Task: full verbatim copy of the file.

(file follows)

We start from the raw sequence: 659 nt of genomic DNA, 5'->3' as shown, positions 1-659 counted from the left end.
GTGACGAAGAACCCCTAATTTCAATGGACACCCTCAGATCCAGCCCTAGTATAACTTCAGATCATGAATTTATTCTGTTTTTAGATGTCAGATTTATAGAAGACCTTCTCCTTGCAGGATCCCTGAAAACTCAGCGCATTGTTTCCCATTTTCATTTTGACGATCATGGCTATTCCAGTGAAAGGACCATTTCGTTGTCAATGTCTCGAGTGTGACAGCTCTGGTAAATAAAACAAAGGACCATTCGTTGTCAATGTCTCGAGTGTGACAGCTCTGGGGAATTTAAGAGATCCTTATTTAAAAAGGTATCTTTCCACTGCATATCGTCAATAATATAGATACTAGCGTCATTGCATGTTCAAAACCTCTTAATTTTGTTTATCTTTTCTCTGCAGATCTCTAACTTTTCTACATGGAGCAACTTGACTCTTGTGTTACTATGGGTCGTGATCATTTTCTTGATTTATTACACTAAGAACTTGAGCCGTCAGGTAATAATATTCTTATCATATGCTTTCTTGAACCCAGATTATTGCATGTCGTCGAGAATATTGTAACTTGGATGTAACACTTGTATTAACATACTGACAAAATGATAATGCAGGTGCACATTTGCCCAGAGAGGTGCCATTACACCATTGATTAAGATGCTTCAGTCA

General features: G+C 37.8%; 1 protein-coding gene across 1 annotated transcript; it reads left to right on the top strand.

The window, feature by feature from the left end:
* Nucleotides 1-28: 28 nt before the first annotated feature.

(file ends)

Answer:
We start from the raw sequence: 659 nt of genomic DNA, 5'->3' as shown, positions 1-659 counted from the left end.
GTGACGAAGAACCCCTAATTTCAATGGACACCCTCAGATCCAGCCCTAGTATAACTTCAGATCATGAATTTATTCTGTTTTTAGATGTCAGATTTATAGAAGACCTTCTCCTTGCAGGATCCCTGAAAACTCAGCGCATTGTTTCCCATTTTCATTTTGACGATCATGGCTATTCCAGTGAAAGGACCATTTCGTTGTCAATGTCTCGAGTGTGACAGCTCTGGTAAATAAAACAAAGGACCATTCGTTGTCAATGTCTCGAGTGTGACAGCTCTGGGGAATTTAAGAGATCCTTATTTAAAAAGGTATCTTTCCACTGCATATCGTCAATAATATAGATACTAGCGTCATTGCATGTTCAAAACCTCTTAATTTTGTTTATCTTTTCTCTGCAGATCTCTAACTTTTCTACATGGAGCAACTTGACTCTTGTGTTACTATGGGTCGTGATCATTTTCTTGATTTATTACACTAAGAACTTGAGCCGTCAGGTAATAATATTCTTATCATATGCTTTCTTGAACCCAGATTATTGCATGTCGTCGAGAATATTGTAACTTGGATGTAACACTTGTATTAACATACTGACAAAATGATAATGCAGGTGCACATTTGCCCAGAGAGGTGCCATTACACCATTGATTAAGATGCTTCAGTCA

General features: G+C 37.8%; 1 protein-coding gene across 1 annotated transcript; it reads left to right on the top strand.

The window, feature by feature from the left end:
* Nucleotides 1-28: 28 nt before the first annotated feature.